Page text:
IP Rights in Kenya: Secrets to healthy business competition

Intellectual property rights (IP rights) involve protection of trademarks, copyrights, patents, industrial designs, and geographical indications among others. Kenyan economy is growing very fast and expanding its scope to include ecommerce and digital space. Protection under IP rights enables the business owner to enjoy monopoly and subject of the IP rights to the exclusion of others. IP rights protection is vital when starting a business because it protects the innovative and creative capacity of the founder and enhance healthy competition in the business environment. Protection of IP rights promote consumer welfare in relation to goods and services where they apply. The promotion of consumer welfare is done through granting of exclusive rights to the proprietors or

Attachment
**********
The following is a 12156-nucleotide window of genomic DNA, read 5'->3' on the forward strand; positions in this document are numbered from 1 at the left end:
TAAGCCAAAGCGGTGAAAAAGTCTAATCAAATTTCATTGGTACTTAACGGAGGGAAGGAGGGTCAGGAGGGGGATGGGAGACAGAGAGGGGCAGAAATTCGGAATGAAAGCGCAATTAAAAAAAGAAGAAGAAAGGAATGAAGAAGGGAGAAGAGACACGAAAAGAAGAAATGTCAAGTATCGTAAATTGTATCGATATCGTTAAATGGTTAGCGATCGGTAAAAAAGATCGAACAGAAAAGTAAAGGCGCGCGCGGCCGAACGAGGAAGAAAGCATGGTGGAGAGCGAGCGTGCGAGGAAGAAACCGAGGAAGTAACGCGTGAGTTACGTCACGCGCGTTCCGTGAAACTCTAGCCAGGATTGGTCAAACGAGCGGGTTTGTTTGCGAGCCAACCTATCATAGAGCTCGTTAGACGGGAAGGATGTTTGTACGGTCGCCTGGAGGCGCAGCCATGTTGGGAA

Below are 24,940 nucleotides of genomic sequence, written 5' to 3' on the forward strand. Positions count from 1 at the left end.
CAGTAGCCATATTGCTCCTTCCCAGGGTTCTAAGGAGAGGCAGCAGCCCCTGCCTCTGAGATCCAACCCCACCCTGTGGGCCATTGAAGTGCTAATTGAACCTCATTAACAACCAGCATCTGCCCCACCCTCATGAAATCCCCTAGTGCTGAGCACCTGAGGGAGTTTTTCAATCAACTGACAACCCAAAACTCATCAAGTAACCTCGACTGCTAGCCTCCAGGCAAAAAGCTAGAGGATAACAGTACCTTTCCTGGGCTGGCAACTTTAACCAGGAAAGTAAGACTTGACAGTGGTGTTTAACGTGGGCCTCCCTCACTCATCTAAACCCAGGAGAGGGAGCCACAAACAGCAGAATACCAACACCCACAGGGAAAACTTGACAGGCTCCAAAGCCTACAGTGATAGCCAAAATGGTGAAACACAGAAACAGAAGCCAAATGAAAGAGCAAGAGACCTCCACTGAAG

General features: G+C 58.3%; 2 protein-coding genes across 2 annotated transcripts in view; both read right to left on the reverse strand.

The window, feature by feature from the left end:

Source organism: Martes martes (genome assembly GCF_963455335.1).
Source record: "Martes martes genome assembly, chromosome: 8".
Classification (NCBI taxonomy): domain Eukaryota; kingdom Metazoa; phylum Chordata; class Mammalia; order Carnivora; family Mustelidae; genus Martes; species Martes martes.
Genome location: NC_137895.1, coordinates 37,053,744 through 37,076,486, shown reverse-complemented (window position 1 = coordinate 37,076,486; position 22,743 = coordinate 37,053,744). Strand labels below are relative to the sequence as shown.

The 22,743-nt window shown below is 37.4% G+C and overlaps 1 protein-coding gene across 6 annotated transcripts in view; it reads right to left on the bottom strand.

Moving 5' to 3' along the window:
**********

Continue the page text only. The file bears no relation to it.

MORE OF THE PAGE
entities that founded and expressed the business idea being protected. IP rights protection links the consumer and the manufacturer whereby the consumer can easily identify and associate products with their respective owners. Kenyan law recognize and protect IP rights starting with the Constitution and the relevant statutes for each category of IP rights. The IP laws in Kenya also establish institutional frameworks such as Kenya Industrial Property Institute (KIPI) and Kenya copyright Board (KECOBO), which are tasked with the mandate to register and protect various IP rights in all business sectors. Entrepreneurs should therefore first register their patens for scientific innovations or trademark their brand names, logos and slogans before starting the business. First person or entity to successfully lodge documents for registration gains priority in enforcing IP rights protection to the exclusion of others. An entrepreneur should first register the expression of Idea for protection before sharing it with anyone in written form. The importance of registration is that the proprietor acquires exclusive ownership rights and such expression of idea can only be replicated by any other person with permission and license of the founder. – Column by Boaz Bwire

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